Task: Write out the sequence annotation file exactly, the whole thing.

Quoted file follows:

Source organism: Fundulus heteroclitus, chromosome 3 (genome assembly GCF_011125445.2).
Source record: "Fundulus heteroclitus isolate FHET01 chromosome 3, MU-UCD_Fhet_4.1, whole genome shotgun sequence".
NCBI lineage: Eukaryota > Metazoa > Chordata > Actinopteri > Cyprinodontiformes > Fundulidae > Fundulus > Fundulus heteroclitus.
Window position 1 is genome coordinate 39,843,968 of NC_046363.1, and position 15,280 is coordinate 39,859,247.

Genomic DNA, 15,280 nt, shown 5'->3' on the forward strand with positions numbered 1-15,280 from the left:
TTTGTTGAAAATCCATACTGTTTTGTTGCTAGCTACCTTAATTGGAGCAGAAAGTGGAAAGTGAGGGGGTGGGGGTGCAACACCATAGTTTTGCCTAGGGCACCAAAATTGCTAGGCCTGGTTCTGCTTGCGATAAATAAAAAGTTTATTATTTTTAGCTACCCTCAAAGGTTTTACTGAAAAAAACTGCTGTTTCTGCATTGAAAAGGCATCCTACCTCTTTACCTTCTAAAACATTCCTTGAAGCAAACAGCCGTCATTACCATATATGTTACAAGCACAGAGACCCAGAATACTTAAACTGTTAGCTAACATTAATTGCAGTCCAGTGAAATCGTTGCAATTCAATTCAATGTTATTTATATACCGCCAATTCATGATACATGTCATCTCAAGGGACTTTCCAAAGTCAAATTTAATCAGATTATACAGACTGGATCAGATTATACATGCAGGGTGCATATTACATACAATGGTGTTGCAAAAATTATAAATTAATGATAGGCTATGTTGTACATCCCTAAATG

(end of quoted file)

Source organism: Fundulus heteroclitus, chromosome 3 (genome assembly GCF_011125445.2).
Source record: "Fundulus heteroclitus isolate FHET01 chromosome 3, MU-UCD_Fhet_4.1, whole genome shotgun sequence".
NCBI lineage: Eukaryota > Metazoa > Chordata > Actinopteri > Cyprinodontiformes > Fundulidae > Fundulus > Fundulus heteroclitus.
Window position 1 is genome coordinate 39,843,968 of NC_046363.1, and position 15,280 is coordinate 39,859,247.

Genomic DNA, 15,280 nt, shown 5'->3' on the forward strand with positions numbered 1-15,280 from the left:
TTTGTTGAAAATCCATACTGTTTTGTTGCTAGCTACCTTAATTGGAGCAGAAAGTGGAAAGTGAGGGGGTGGGGGTGCAACACCATAGTTTTGCCTAGGGCACCAAAATTGCTAGGCCTGGTTCTGCTTGCGATAAATAAAAAGTTTATTATTTTTAGCTACCCTCAAAGGTTTTACTGAAAAAAACTGCTGTTTCTGCATTGAAAAGGCATCCTACCTCTTTACCTTCTAAAACATTCCTTGAAGCAAACAGCCGTCATTACCATATATGTTACAAGCACAGAGACCCAGAATACTTAAACTGTTAGCTAACATTAATTGCAGTCCAGTGAAATCGTTGCAATTCAATTCAATGTTATTTATATACCGCCAATTCATGATACATGTCATCTCAAGGGACTTTCCAAAGTCAAATTTAATCAGATTATACAGACTGGATCAGATTATACATGCAGGGTGCATATTACATACAATGGTGTTGCAAAAATTATAAATTAATGATAGGCTATGTTGTACATCCCTAAATG